The attendance has been good considering the severity of the winter. During our opening weeks there were continuous storms and ex­tremely cold weather, and by the time the bet­ter weather arrived we were into the testing truths. Yet, despite these handicaps, we have been able to give the message to thousands of fine people, and have received the names of many hundreds who are really interested in the truth, and we expect to baptize a large number.

Our tabernacles have always been constructed by donated labor. By making a call through the union paper and in the local churches, we have had a response sufficient to construct the building. We generally furnish board and room for those who come from out of town, but do not pay any wage. Especially during these de­pression years, a number have been glad to get their board and room, as they have no other work. Of course, among these there are very few who are really carpenters. But with the work laid out for them they are able to accom­plish a great deal. I have always taken charge of the construction myself, not because I am a carpenter, but because of experience in erecting many tabernacles. Therefore, it was not neces­sary to hire a foreman. With donated labor we are able to erect our largest tabernacle in from three to six weeks. Some of our former taber­nacles have even been erected in six or seven days by donated labor.

Our tabernacles have ranged in size from 60 x 100 feet to 80 x 160 feet. The former will accommodate approximately 1,000, with the closest seating, and the large one approxi­mately 2,000. Of course, the seats can be scat­tered out, and a small crowd can be made to appear to fill a large building. We put no floor in the building, but just cover the ground with sawdust or shavings. We do not paint the out­side, but simply cover it with tar paper. Our seats have been benches that we make out of plain lumber, and we have found them to be more economical than the purchase of folding chairs, yet just as comfortable.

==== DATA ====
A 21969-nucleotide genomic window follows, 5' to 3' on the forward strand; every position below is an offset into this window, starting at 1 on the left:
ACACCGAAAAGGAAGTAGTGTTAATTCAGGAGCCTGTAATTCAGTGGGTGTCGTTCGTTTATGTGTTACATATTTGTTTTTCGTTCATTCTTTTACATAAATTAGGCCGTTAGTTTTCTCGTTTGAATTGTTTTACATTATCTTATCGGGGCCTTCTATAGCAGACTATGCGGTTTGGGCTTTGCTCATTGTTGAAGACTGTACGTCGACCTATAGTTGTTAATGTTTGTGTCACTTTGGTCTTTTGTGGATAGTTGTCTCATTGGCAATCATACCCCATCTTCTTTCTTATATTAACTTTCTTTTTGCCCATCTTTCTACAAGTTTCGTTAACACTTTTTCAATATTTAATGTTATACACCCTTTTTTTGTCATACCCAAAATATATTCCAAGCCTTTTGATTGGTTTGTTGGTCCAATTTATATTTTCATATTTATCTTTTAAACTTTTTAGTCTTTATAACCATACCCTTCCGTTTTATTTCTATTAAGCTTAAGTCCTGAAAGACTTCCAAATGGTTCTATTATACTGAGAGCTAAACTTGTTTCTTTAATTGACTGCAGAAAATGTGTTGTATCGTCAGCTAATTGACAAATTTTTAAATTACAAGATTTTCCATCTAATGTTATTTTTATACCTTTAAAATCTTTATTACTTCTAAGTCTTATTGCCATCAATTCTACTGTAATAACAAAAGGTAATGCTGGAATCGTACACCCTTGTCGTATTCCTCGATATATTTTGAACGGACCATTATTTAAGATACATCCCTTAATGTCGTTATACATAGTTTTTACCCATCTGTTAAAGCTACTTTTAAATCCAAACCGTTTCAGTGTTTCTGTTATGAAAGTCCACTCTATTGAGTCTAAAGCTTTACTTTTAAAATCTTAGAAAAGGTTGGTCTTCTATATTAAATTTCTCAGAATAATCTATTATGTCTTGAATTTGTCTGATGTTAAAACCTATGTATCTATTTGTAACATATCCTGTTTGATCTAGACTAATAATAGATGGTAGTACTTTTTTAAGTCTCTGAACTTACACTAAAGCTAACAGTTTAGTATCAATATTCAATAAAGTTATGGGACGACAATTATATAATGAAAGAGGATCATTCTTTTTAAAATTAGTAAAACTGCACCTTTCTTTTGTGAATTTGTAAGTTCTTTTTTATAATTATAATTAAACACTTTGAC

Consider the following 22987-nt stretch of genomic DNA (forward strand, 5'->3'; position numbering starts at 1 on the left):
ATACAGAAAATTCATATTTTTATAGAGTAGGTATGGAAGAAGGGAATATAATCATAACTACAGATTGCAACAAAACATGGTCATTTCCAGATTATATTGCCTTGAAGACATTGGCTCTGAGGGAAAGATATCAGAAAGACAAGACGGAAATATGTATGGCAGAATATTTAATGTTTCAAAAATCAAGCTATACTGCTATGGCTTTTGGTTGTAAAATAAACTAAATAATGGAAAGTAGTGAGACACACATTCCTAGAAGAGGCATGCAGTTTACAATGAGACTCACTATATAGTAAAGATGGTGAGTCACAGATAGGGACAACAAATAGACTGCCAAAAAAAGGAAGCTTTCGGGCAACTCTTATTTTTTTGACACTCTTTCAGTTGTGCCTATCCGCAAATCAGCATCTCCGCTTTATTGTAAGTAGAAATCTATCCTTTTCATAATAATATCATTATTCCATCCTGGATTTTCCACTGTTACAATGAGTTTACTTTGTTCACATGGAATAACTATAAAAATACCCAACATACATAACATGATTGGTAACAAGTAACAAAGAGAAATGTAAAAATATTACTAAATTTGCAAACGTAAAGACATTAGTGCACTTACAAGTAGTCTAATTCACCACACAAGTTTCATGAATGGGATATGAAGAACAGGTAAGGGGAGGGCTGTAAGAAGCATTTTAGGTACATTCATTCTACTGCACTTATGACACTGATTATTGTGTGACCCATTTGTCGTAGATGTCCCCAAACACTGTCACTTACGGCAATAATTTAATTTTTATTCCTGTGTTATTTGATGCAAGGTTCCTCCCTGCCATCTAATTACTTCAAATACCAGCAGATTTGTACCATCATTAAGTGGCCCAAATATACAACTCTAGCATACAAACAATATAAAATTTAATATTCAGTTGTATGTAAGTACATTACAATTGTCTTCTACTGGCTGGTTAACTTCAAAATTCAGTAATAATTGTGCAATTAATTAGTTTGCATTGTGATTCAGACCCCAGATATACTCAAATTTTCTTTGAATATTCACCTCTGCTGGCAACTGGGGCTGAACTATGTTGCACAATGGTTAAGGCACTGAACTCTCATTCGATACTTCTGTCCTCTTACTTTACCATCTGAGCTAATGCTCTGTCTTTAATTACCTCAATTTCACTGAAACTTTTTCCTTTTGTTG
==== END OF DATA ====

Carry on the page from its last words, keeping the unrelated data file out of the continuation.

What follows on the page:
We have found by experience that the type of construction we are now using makes for practically perfect acoustics. Our largest audi­torium needs no amplifier, for all can hear with perfect ease in any part of the building. One reason for this is the sawdust floor, which eliminates the echo found in the permanent auditorium.

Of course, meetings in a tabernacle should be conducted at least five times a week, and some­times it may be advisable to conduct a meeting every night. The expense of overhead and light in such a building is very low. In fact, almost all rented auditoriums of a permanent nature cost more to heat and light than does our auditorium of the same size. This is doubtless due to a more economical system of lighting, which brings the lights down closer over the people's heads, and does just as well as the indirect lighting systems used in perma­nent auditoriums.

The tabernacle may be moved from city to city with small loss of lumber. We do not build in sections, but dismantle piece by piece, first pulling the nails with nail pullers so that no damage is done to the boards. The cost of transporting is low. The large tabernacle here was moved from New Bedford to Providence, a distance of approximately thirty miles, for $120, and we did not lose over 1,000 feet of lumber in breakage, so the building was re­assembled at low cost. Another advantage of a tabernacle that is not built in sections is that it can be constructed to accommodate any piece of land, whether it is level or not.

The tabernacle is built according to the slope of the ground rather than making it level, while a building in sections would have to be on the level in order to fit together. Building to the contour of the ground, we have found, saves a great deal of money in construction. Then, too, the sectional building must be built by experienced carpenters. Our large building here in Providence cost approximately $2,500 to construct, and we have already been offered $2.500 by the owner of the lot if we will leave it for him. So the tabernacle can many times be sold after the meetings are over for the price of construction. If this present offer is con­summated, it will give us our building without any expense aside from the rental of the land upon which it stood.

Providence, R. I.

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September 1934